Like everyone in Maine, the child welfare community was deeply saddened and stunned at the death of five-year-old Logan Marr in 2001. The only fitting response to a tragic death like Logan's is an investigation of the system and a commitment to remedying any avoidable mistakes. That is what we have been doing and continue to do today.
Child Services in Maine has changed forever as a result. Change needed to come, and Maine lawmakers acted: more supervisory and casework staff; quality targets for safely reducing the number of children in care; increased family and community involvement and a commitment to more care with relatives.
Two years later, change is apparent. Maine has 150 fewer children in care, among a foster care census of about 3200. Care with relatives is up modestly, with a target increase of 25 percent by October 2003. The skill-building and policy improvements to connect with families and help them change are taking hold. That said, we realize that truly reforming a child welfare system takes time and requires greater involvement by state and city leaders, police, doctors and hospitals, courts, mental health professionals and social workers from community groups, as well as parents and ordinary citizens.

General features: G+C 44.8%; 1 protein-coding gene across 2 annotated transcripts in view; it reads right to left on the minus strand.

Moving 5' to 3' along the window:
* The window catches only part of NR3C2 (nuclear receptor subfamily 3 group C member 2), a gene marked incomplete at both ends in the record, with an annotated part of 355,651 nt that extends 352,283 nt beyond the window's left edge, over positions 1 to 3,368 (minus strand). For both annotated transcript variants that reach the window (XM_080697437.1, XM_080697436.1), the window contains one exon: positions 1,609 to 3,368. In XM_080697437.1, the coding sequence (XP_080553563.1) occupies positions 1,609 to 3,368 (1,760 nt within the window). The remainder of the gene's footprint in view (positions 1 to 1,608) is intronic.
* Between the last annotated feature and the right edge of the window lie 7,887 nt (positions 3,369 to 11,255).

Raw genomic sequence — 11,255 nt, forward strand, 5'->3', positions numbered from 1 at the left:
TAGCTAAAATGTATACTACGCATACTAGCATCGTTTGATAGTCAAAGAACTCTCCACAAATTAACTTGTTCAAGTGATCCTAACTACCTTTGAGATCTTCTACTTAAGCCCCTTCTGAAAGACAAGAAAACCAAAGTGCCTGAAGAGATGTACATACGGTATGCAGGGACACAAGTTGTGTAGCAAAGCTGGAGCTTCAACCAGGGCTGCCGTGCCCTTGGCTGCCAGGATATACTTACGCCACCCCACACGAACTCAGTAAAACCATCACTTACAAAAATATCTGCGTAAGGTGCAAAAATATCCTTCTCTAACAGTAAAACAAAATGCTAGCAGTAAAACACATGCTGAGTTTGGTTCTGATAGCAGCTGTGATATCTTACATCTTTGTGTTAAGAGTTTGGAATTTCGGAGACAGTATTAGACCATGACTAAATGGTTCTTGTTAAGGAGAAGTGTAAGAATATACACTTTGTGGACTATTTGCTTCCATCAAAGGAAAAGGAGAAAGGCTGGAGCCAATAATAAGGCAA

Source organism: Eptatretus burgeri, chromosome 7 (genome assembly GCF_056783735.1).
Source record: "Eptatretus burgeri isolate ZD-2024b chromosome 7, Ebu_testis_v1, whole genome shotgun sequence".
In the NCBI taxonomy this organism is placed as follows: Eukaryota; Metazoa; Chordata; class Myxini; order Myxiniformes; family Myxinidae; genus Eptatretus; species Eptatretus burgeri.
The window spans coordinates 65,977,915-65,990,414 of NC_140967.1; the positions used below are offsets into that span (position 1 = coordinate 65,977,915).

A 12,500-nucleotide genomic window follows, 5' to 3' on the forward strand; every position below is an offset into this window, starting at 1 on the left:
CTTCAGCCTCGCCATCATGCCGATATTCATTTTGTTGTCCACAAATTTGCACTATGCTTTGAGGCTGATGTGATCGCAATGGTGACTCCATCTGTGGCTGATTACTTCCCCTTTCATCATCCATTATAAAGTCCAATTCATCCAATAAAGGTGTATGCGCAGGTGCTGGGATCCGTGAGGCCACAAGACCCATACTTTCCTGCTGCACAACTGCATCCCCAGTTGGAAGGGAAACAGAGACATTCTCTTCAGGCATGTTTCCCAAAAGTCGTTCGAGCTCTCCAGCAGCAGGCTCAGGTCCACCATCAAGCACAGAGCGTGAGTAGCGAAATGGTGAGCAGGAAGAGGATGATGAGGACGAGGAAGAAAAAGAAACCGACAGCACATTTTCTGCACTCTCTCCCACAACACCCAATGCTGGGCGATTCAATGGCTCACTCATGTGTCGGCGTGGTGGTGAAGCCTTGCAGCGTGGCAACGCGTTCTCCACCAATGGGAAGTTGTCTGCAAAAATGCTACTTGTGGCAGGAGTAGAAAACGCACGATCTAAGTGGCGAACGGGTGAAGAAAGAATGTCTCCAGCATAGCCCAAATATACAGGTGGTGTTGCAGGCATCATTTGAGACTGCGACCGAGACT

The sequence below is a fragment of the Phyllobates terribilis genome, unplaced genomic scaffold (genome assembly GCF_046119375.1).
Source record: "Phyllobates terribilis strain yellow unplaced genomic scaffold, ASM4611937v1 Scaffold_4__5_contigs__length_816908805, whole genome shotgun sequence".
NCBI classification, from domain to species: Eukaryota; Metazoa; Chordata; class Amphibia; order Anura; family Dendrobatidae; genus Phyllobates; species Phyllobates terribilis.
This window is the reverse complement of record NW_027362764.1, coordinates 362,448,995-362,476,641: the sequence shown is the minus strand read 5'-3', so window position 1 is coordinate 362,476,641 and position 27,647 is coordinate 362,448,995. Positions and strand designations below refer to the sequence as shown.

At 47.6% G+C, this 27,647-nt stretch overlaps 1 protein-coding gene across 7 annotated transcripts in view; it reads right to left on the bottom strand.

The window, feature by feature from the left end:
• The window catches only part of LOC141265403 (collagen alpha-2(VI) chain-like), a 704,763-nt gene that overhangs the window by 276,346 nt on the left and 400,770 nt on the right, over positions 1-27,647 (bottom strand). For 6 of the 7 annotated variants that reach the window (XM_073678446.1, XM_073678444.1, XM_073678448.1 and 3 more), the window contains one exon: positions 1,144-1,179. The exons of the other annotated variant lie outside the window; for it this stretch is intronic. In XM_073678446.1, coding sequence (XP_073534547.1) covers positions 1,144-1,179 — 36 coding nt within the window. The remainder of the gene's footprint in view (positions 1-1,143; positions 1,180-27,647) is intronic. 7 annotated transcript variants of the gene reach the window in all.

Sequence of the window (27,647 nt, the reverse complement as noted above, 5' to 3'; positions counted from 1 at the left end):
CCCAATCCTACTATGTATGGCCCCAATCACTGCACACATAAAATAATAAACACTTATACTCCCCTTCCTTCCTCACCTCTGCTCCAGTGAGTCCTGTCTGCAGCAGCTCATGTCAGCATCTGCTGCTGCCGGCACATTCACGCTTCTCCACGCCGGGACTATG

We are trying to pay tribute to Logan's life by doing everything possible to ensure her tragedy is not repeated. Our firm commitment is to a future of safety for our children, constant improvement in the services we provide and expanded public involvement and assistance in doing this difficult and essential work.
For more information about our system and what you can do to help, go to http://www.state.me.us/dhs/bcfs/index.htm.
Karen Westburg, Director, Maine Bureau of Child and Family Services